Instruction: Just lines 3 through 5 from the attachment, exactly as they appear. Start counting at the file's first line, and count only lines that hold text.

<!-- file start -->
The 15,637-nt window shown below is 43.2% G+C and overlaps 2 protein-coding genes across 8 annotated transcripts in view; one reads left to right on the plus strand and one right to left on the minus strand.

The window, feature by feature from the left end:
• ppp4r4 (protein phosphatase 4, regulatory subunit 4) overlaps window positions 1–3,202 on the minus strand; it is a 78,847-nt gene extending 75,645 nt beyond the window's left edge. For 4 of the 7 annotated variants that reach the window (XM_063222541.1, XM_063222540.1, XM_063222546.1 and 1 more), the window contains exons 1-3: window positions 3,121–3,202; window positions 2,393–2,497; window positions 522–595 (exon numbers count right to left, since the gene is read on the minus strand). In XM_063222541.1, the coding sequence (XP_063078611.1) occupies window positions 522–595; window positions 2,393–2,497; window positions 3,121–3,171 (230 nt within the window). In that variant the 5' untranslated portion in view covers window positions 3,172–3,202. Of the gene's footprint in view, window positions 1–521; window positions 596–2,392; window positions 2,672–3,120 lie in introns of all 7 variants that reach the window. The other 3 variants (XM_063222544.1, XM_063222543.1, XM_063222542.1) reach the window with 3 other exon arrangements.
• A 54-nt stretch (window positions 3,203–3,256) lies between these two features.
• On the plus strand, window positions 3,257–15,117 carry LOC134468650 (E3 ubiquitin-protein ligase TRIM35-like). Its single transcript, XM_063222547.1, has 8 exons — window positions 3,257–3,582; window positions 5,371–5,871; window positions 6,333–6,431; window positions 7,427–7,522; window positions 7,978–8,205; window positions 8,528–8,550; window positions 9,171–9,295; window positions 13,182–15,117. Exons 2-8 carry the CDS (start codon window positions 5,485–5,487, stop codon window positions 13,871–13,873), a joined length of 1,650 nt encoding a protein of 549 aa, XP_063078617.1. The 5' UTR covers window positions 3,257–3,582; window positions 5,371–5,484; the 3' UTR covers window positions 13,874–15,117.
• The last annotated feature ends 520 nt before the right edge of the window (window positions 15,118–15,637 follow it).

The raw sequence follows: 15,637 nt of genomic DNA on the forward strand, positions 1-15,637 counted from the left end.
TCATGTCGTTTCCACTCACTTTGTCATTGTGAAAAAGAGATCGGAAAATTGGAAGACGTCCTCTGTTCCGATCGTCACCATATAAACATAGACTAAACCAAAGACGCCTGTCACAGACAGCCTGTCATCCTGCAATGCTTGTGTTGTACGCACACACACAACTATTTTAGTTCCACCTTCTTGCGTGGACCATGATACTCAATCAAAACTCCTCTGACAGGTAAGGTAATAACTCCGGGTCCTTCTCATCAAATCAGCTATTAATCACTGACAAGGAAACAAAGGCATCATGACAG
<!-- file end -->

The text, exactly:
• ppp4r4 (protein phosphatase 4, regulatory subunit 4) overlaps window positions 1–3,202 on the minus strand; it is a 78,847-nt gene extending 75,645 nt beyond the window's left edge. For 4 of the 7 annotated variants that reach the window (XM_063222541.1, XM_063222540.1, XM_063222546.1 and 1 more), the window contains exons 1-3: window positions 3,121–3,202; window positions 2,393–2,497; window positions 522–595 (exon numbers count right to left, since the gene is read on the minus strand). In XM_063222541.1, the coding sequence (XP_063078611.1) occupies window positions 522–595; window positions 2,393–2,497; window positions 3,121–3,171 (230 nt within the window). In that variant the 5' untranslated portion in view covers window positions 3,172–3,202. Of the gene's footprint in view, window positions 1–521; window positions 596–2,392; window positions 2,672–3,120 lie in introns of all 7 variants that reach the window. The other 3 variants (XM_063222544.1, XM_063222543.1, XM_063222542.1) reach the window with 3 other exon arrangements.
• A 54-nt stretch (window positions 3,203–3,256) lies between these two features.
• On the plus strand, window positions 3,257–15,117 carry LOC134468650 (E3 ubiquitin-protein ligase TRIM35-like). Its single transcript, XM_063222547.1, has 8 exons — window positions 3,257–3,582; window positions 5,371–5,871; window positions 6,333–6,431; window positions 7,427–7,522; window positions 7,978–8,205; window positions 8,528–8,550; window positions 9,171–9,295; window positions 13,182–15,117. Exons 2-8 carry the CDS (start codon window positions 5,485–5,487, stop codon window positions 13,871–13,873), a joined length of 1,650 nt encoding a protein of 549 aa, XP_063078617.1. The 5' UTR covers window positions 3,257–3,582; window positions 5,371–5,484; the 3' UTR covers window positions 13,874–15,117.